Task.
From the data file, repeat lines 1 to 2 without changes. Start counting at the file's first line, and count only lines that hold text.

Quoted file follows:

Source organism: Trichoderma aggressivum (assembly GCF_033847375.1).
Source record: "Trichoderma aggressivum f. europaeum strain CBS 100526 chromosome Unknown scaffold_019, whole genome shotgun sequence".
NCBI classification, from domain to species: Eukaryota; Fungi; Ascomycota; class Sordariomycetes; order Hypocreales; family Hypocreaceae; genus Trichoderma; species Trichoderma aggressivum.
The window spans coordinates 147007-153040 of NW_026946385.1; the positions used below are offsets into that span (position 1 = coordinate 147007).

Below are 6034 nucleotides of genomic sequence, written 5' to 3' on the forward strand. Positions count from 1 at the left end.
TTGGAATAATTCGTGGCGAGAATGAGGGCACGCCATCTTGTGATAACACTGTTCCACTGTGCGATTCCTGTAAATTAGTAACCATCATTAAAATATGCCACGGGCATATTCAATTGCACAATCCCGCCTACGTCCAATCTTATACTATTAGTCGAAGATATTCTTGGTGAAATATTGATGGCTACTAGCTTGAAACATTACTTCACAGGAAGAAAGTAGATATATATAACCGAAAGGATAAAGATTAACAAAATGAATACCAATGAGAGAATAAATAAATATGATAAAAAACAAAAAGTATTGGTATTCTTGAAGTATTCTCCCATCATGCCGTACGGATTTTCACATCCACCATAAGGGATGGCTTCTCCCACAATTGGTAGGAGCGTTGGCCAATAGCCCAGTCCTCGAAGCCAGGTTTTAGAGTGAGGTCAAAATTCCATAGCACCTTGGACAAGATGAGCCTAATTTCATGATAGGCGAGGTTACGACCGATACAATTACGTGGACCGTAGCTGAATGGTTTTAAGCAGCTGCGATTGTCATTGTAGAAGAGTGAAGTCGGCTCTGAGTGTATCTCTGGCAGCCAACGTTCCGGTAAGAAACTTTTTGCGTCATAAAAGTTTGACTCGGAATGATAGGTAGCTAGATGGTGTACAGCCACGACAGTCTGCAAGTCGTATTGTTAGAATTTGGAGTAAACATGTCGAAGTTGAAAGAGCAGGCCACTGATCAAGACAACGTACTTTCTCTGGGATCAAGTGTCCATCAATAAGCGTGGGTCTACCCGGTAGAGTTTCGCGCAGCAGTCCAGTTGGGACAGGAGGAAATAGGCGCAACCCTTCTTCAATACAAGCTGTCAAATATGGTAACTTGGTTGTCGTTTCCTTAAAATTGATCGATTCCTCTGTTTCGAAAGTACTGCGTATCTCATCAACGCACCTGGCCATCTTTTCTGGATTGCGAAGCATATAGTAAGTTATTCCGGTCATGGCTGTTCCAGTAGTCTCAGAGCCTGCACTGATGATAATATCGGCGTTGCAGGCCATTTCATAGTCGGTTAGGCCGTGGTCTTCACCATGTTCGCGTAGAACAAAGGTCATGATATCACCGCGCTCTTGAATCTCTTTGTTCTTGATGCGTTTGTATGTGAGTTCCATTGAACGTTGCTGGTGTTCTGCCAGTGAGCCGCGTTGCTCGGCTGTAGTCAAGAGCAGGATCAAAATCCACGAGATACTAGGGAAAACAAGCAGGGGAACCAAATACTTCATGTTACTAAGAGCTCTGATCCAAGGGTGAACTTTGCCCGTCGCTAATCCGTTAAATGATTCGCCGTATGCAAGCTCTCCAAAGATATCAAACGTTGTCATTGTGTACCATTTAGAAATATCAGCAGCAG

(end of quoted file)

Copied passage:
Source organism: Trichoderma aggressivum (assembly GCF_033847375.1).
Source record: "Trichoderma aggressivum f. europaeum strain CBS 100526 chromosome Unknown scaffold_019, whole genome shotgun sequence".